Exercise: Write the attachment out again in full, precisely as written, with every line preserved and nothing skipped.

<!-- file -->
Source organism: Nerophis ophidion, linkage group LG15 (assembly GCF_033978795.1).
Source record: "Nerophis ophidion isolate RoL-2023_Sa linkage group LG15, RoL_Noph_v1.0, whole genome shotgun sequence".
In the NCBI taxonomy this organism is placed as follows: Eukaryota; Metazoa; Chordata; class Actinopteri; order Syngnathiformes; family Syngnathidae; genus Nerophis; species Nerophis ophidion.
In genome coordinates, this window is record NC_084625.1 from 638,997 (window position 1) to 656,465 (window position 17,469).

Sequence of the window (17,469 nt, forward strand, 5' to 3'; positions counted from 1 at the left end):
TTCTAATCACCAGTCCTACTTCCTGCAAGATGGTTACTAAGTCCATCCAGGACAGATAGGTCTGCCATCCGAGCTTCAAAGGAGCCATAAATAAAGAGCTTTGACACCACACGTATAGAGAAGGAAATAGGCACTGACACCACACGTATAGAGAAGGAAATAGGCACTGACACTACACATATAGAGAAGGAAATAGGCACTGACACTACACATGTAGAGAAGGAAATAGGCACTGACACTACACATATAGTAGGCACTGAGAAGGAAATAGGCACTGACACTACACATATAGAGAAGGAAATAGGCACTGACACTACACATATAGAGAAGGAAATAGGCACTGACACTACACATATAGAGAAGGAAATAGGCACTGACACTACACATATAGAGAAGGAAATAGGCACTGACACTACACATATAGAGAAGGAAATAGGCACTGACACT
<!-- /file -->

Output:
Source organism: Nerophis ophidion, linkage group LG15 (assembly GCF_033978795.1).
Source record: "Nerophis ophidion isolate RoL-2023_Sa linkage group LG15, RoL_Noph_v1.0, whole genome shotgun sequence".
In the NCBI taxonomy this organism is placed as follows: Eukaryota; Metazoa; Chordata; class Actinopteri; order Syngnathiformes; family Syngnathidae; genus Nerophis; species Nerophis ophidion.
In genome coordinates, this window is record NC_084625.1 from 638,997 (window position 1) to 656,465 (window position 17,469).

Sequence of the window (17,469 nt, forward strand, 5' to 3'; positions counted from 1 at the left end):
TTCTAATCACCAGTCCTACTTCCTGCAAGATGGTTACTAAGTCCATCCAGGACAGATAGGTCTGCCATCCGAGCTTCAAAGGAGCCATAAATAAAGAGCTTTGACACCACACGTATAGAGAAGGAAATAGGCACTGACACCACACGTATAGAGAAGGAAATAGGCACTGACACTACACATATAGAGAAGGAAATAGGCACTGACACTACACATGTAGAGAAGGAAATAGGCACTGACACTACACATATAGTAGGCACTGAGAAGGAAATAGGCACTGACACTACACATATAGAGAAGGAAATAGGCACTGACACTACACATATAGAGAAGGAAATAGGCACTGACACTACACATATAGAGAAGGAAATAGGCACTGACACTACACATATAGAGAAGGAAATAGGCACTGACACTACACATATAGAGAAGGAAATAGGCACTGACACT